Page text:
Arabic pop music

If you type in on google “Arabic pop music” you get to see a list of popular songs and artists. The artists that are on ranked highest and most are Amr Diab (top left)  and Nancy Ajra (middle middle). He is Egyptian, she is Lebanese. They share the music genre Arab pop. It is a subgenre of pop music and Arabic music. It combines pop melodies with elements of different Arabic styles. Characteristics such as Middle Eastern instruments and minor key occur. The most popular themes are romance and focus on longing, melancholy and love issues. Alcohol and sexuality, things that are forbidden in the Islam, are rarely mentioned.
The language barrier did not stop the music from charting in Europe. Many artists, even the ones mentioned above speak multiple languages and cooperate that in their songs. Obviously, the biggest audience lays in the Middle East itself. The pop music is not only popular amongst the young generation, but it has also older fans. As a result of the Arabic film industry (mainly Egyptian movies), is Cairo in Egypt the main center for Arabic pop music. Followed by Beirut in Lebanon.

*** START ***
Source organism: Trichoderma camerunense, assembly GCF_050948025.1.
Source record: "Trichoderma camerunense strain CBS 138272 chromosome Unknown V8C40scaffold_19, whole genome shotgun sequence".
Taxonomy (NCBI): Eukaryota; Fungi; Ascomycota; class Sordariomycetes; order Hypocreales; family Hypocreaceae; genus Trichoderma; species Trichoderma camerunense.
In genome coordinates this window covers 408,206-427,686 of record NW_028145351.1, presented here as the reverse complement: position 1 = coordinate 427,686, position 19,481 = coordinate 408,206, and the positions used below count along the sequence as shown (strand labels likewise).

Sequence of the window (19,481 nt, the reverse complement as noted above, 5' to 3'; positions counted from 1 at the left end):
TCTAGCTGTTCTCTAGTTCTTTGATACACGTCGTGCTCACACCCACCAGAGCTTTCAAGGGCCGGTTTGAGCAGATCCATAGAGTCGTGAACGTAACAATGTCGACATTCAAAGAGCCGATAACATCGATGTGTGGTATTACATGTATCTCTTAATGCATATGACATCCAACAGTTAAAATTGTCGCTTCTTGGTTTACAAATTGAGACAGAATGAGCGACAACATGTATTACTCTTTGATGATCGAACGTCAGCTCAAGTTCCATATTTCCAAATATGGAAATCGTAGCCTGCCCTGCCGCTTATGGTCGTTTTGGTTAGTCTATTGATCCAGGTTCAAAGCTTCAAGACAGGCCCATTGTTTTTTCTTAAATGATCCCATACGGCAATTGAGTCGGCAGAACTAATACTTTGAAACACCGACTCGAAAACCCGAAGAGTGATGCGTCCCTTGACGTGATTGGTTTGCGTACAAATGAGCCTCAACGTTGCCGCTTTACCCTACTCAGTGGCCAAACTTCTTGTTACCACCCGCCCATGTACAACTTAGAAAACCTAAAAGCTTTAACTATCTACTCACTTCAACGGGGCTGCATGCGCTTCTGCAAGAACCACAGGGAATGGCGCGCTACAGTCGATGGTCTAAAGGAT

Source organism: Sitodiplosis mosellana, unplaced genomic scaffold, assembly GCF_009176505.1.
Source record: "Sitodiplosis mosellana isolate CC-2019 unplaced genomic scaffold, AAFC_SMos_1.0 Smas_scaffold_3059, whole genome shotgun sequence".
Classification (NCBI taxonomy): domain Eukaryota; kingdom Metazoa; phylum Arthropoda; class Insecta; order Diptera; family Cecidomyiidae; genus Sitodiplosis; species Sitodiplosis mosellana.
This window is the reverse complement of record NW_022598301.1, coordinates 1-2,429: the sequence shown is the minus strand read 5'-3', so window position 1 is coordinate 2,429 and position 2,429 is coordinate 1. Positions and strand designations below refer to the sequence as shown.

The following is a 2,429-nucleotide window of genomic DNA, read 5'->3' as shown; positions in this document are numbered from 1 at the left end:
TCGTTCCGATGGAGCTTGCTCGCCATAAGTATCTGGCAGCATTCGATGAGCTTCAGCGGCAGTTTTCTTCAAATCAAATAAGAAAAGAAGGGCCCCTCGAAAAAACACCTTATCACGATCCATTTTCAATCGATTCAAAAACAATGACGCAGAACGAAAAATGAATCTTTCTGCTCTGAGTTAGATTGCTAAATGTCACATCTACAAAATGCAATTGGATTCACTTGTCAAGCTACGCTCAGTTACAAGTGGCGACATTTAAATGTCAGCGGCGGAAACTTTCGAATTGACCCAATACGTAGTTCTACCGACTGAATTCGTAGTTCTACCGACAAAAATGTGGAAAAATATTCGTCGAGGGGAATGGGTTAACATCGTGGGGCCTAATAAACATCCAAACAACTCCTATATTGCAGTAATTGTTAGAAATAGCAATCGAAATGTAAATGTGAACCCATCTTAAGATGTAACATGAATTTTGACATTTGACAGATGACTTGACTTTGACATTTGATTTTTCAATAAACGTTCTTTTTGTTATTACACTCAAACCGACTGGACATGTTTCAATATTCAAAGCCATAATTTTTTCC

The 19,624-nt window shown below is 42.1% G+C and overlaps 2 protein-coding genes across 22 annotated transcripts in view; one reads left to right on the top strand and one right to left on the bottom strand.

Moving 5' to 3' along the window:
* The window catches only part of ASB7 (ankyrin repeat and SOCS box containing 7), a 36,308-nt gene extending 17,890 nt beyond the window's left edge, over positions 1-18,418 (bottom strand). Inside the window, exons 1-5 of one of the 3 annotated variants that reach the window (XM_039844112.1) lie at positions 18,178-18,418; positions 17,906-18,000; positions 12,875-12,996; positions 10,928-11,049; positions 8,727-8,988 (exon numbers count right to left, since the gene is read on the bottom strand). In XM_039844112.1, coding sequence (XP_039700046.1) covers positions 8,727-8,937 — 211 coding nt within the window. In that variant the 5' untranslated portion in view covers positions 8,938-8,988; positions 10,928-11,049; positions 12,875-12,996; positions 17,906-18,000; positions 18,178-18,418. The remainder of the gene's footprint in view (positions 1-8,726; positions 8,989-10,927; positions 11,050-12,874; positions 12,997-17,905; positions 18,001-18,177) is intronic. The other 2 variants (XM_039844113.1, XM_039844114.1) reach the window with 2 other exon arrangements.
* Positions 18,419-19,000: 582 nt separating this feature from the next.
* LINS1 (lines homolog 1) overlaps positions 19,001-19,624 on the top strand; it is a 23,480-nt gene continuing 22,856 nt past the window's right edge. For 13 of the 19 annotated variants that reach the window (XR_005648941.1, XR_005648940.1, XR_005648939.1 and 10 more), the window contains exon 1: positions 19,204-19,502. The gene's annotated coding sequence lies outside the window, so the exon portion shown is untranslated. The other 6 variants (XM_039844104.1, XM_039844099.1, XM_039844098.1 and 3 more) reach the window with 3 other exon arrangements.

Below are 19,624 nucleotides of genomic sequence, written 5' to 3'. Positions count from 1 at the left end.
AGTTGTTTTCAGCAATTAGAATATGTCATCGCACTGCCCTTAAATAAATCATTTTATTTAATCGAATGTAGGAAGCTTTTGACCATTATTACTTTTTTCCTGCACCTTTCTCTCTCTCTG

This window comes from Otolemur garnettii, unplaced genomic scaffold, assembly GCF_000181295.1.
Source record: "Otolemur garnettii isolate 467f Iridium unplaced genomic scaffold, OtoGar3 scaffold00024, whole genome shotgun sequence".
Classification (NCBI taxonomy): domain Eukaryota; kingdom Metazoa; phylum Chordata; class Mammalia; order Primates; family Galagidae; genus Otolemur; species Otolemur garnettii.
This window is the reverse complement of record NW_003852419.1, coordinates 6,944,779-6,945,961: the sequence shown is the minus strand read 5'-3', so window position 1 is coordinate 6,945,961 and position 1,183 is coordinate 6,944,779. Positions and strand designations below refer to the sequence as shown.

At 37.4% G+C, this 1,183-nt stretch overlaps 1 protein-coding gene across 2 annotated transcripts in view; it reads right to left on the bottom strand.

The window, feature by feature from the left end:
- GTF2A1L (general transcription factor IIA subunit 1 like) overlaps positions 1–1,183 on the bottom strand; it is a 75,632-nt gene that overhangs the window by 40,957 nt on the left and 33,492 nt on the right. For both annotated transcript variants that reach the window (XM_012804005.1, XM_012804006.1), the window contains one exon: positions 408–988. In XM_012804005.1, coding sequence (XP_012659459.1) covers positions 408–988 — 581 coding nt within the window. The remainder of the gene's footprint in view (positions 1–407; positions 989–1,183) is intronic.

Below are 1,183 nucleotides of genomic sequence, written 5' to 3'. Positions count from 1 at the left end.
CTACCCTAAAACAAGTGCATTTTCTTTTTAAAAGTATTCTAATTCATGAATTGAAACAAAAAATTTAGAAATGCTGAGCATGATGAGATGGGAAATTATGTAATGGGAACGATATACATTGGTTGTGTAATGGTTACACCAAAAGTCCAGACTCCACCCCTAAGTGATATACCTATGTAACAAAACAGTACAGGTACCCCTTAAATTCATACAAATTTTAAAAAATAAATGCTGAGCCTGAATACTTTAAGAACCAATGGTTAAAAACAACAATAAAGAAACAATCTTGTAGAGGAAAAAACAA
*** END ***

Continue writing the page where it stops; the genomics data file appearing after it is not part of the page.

Henna

Henna is a natural colouring device. The plant from which it is made is called the Lawsonia inermis, it is also known as the henna tree. With henna you can dye your skin, hair, nails and even fabrics such as silk wool and leather. Originally the Egyptians started using it to colour the hair and nails of mummies.

Before you can actually use the henna you have to make a paste with it. There are many different recopies and this is one:

Ingredients:

  • Fresh henna powder
  • Lemon juice
  • Sugar
  • Plastic wrap
  • Non-metal mixing bowl and spoon.

 

  1. Put sifted henna into a bowl
  2. Add lemon juice
  3. Add sugar
  4. Let the paste rest for 24 hours while covered with plastic wrap
  5. Create your own patterns

 

The art that results from using henna is called Mehndi. At least that is what they called it in ancient India. It is a ceremonial form of art seen mostly at weddings on the bride and groom as well. Muslims in Afghanistan also started to use it as an indication of coming of age. Both apply it during festivals. It is mostly drawn on the lightest places of the skin, such as palms and back of the hands as well as feet. This way there is a more noticeable contrast.

These are my own creations: